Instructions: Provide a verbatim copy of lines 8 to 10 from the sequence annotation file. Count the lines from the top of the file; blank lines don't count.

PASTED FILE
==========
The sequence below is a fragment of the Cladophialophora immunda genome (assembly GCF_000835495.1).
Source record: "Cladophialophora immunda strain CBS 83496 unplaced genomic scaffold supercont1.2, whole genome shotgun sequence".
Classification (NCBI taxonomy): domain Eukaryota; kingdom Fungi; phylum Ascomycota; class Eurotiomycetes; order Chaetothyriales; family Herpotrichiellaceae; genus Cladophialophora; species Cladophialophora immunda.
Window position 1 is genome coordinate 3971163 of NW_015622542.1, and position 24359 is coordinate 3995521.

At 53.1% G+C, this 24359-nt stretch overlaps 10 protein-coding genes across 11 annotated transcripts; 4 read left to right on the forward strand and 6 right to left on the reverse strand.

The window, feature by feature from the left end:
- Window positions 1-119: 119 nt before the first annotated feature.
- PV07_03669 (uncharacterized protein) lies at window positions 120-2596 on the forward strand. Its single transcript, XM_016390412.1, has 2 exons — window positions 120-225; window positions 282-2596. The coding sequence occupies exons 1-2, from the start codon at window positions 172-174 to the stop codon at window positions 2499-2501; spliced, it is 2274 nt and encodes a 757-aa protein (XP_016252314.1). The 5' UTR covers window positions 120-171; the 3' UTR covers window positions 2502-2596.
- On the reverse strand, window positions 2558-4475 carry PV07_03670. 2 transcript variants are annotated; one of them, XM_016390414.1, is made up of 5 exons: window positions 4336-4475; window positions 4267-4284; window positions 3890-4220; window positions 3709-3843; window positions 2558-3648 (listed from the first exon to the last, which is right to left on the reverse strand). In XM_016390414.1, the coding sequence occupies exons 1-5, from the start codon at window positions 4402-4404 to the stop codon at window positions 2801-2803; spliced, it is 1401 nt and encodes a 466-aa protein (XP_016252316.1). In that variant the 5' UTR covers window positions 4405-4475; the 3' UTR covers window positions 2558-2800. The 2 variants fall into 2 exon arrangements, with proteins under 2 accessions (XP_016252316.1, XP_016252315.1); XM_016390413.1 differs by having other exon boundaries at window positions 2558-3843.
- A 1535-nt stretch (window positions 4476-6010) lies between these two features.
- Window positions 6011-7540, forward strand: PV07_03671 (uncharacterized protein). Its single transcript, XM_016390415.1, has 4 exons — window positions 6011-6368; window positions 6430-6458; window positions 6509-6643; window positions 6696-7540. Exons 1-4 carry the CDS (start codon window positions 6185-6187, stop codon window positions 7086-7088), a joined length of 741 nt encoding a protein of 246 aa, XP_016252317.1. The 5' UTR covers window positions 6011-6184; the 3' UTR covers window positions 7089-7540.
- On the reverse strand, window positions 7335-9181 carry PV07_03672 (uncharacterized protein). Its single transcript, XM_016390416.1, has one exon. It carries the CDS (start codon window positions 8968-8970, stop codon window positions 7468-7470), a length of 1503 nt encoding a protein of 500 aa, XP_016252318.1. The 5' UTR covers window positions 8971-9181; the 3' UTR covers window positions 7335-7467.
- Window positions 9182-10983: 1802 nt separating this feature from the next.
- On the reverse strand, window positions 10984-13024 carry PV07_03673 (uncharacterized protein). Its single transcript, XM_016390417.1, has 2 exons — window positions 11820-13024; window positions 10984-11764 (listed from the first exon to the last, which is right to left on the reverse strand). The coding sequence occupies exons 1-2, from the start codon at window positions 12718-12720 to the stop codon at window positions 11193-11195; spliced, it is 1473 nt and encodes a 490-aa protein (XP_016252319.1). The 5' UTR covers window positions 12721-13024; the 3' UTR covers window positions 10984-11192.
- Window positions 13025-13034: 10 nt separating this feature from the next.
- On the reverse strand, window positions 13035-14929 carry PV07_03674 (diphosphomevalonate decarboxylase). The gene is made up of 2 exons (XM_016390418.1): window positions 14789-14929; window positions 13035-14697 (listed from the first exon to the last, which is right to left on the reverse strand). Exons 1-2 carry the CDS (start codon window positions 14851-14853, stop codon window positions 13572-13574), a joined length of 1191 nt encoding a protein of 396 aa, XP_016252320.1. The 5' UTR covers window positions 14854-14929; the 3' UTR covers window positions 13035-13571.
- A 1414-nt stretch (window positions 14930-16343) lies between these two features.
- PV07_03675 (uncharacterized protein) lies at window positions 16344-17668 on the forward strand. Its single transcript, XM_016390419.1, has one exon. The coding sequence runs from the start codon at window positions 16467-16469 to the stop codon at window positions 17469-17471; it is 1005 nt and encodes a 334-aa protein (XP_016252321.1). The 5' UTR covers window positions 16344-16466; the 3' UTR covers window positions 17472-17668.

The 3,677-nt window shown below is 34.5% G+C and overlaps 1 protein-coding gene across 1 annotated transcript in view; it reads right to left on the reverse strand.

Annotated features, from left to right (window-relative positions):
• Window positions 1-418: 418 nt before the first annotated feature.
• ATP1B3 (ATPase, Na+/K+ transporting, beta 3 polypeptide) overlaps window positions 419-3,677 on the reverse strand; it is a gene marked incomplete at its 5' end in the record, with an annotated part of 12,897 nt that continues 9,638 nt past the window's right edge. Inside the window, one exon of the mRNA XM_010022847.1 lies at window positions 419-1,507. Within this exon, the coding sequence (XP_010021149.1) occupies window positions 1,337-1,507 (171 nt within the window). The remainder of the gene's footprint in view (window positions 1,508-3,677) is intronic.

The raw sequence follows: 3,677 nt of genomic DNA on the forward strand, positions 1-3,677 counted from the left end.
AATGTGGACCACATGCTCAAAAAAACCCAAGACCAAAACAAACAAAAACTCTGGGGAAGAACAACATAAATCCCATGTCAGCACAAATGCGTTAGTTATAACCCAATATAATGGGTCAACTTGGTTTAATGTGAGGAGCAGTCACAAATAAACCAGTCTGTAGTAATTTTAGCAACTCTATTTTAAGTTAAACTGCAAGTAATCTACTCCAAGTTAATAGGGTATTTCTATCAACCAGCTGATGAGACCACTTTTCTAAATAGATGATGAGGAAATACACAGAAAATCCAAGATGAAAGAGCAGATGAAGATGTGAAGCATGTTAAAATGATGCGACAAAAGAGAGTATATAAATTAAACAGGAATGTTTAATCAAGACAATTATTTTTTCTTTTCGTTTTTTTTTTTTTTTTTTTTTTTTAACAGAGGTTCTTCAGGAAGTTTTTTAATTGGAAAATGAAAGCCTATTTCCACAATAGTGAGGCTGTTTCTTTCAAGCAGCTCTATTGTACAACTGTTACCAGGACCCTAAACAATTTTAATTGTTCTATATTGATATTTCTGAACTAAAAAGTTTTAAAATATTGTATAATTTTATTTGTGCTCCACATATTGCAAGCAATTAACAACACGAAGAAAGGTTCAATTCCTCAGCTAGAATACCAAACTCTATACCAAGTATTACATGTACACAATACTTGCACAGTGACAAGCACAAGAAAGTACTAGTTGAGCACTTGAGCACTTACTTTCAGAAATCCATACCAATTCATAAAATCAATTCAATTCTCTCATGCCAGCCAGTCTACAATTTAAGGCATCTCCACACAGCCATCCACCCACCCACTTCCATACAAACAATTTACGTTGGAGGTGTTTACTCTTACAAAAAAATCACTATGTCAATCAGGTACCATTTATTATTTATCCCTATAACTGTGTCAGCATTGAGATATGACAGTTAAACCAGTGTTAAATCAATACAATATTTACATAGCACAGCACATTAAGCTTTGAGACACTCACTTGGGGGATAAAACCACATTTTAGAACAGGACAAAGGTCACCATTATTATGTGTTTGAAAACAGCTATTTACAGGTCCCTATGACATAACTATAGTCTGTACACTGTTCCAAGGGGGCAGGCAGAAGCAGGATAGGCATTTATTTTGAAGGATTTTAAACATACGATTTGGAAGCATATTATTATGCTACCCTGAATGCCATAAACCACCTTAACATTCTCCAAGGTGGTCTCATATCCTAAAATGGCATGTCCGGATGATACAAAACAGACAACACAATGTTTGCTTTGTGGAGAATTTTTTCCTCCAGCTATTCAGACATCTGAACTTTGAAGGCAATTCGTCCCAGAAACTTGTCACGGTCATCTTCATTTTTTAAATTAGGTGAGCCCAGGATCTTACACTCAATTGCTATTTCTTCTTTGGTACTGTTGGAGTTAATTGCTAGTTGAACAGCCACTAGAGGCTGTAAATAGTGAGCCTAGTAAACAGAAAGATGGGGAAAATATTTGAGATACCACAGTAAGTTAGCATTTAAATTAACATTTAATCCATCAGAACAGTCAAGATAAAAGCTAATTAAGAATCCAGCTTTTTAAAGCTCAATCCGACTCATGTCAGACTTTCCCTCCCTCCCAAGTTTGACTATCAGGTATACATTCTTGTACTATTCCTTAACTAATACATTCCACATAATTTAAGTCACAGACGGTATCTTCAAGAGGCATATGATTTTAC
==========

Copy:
- PV07_03669 (uncharacterized protein) lies at window positions 120-2596 on the forward strand. Its single transcript, XM_016390412.1, has 2 exons — window positions 120-225; window positions 282-2596. The coding sequence occupies exons 1-2, from the start codon at window positions 172-174 to the stop codon at window positions 2499-2501; spliced, it is 2274 nt and encodes a 757-aa protein (XP_016252314.1). The 5' UTR covers window positions 120-171; the 3' UTR covers window positions 2502-2596.
- On the reverse strand, window positions 2558-4475 carry PV07_03670. 2 transcript variants are annotated; one of them, XM_016390414.1, is made up of 5 exons: window positions 4336-4475; window positions 4267-4284; window positions 3890-4220; window positions 3709-3843; window positions 2558-3648 (listed from the first exon to the last, which is right to left on the reverse strand). In XM_016390414.1, the coding sequence occupies exons 1-5, from the start codon at window positions 4402-4404 to the stop codon at window positions 2801-2803; spliced, it is 1401 nt and encodes a 466-aa protein (XP_016252316.1). In that variant the 5' UTR covers window positions 4405-4475; the 3' UTR covers window positions 2558-2800. The 2 variants fall into 2 exon arrangements, with proteins under 2 accessions (XP_016252316.1, XP_016252315.1); XM_016390413.1 differs by having other exon boundaries at window positions 2558-3843.
- A 1535-nt stretch (window positions 4476-6010) lies between these two features.